Agony Lance: Picking a winner

Agony Lance: Picking a winner
So you want to work for a startup. How do you find the good ones, though?

Q I’m frustrated at how slowly things move in my corporate world, and I think I want to work at a start-up. Should I, and how do I know which are the good ones to work for? – Need for Speed, Dunedin 

A Sheryl Sandberg, in her excellent book Lean In, states that then Google chief executive officer Eric Schmidt told her “only one criterion mattered when picking a job – fast growth. When companies grow quickly there are more things to do than people to do them”.

I agree, and see that the pace, wide range of responsibilities and sheer joy of working for a growing firm almost always outweighs the dollar benefits and so-called job security of working for a larger firm.

So look for growth, and also seek to understand its source – the product and the end users.

Of course you should test the product yourself, but why not also interview end users?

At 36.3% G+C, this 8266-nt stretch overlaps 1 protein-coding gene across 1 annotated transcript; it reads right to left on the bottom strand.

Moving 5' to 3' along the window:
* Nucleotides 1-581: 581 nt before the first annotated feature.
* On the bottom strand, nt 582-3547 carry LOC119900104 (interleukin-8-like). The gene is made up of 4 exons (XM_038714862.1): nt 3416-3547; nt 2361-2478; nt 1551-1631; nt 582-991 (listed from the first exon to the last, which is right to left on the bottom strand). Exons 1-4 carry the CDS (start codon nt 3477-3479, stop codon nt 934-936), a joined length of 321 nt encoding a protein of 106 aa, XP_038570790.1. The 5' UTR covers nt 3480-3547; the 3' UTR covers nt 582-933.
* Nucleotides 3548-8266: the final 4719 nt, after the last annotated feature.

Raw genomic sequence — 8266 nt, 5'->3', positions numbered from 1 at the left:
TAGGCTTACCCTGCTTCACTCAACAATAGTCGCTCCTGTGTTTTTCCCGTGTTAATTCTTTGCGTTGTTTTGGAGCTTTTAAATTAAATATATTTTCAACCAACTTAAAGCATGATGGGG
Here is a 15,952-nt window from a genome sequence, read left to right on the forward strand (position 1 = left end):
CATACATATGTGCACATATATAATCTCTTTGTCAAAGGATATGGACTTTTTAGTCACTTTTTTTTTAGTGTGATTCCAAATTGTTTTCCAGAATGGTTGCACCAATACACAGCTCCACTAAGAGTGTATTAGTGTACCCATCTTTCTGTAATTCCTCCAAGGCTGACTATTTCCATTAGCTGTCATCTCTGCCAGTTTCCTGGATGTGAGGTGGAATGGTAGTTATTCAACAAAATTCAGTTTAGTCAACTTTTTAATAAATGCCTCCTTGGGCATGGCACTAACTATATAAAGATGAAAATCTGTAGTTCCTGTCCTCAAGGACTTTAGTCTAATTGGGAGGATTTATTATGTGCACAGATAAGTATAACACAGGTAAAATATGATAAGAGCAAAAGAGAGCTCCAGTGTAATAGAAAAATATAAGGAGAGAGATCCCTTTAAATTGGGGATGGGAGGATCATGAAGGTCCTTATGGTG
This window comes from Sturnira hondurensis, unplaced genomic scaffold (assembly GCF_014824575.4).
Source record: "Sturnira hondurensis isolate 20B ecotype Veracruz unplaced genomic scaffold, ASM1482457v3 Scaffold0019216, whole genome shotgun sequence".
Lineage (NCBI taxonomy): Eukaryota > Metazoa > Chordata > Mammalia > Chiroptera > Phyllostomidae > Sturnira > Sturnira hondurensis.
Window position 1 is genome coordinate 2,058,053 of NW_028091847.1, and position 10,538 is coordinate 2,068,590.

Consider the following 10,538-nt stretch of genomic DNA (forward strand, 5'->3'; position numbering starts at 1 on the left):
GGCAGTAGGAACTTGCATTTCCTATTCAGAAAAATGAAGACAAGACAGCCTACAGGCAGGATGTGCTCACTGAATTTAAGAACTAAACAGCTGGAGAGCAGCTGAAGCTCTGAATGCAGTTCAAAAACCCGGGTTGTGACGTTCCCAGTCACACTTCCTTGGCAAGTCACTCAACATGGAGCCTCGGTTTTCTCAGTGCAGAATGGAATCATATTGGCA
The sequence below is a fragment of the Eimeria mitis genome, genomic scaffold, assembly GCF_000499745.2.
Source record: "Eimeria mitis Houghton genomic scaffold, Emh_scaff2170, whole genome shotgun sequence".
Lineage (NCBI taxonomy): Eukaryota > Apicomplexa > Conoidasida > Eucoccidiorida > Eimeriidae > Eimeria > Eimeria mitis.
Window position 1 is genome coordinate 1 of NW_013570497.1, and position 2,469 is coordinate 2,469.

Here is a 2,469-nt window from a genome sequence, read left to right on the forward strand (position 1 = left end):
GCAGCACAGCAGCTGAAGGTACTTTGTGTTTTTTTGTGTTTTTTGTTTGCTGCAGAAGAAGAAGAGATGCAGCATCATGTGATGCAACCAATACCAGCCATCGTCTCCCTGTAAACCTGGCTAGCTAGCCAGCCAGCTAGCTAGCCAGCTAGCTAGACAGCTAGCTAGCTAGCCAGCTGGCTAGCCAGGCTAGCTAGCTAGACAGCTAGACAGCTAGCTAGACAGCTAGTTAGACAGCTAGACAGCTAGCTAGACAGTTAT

Is there evidence that the company truly understands end user needs? Do the end users themselves see the vision that the product is creating? And have you done a good – and I mean more than a three-minute Google search – scan and review of the company, competitors and market online?

Next, look for a great culture. As an investor, I like to see a leadership team and staff who are serious about what they do, but who also have an aligned and enjoyable culture.

Is everyone there enjoying working for the common, customer-oriented, cause? Is the customer cause really worth pursuing? Would you be proud to be a member of the team? Will you respect all, not just some, of the people around you, and will they respect you?

Finally, watch out for negative signs and potential red flags. Do you sense just a bit too much hype over substance from the leaders and staff? Does the culture show signs of being sexist or otherwise exclusionary? Is the focus on growing revenue from customers, and not just funders?

Is the company building a business, or seeking an exit? And finally, once again, do you really believe in the quality of the customer need and the product being offered?

We’ve seen two billion-dollar technology companies created in the past few years – Trade Me and Xero. They are no longer start-ups, although Xero in particular has a long growth path ahead. Take the plunge. Join them – or the next billion-dollar company.

Lance Wiggs is a business consultant and acts as agony aunt for distressed Idealog readers. Get inside his head at www.lancewiggs.com or ask him a question @lancewiggs.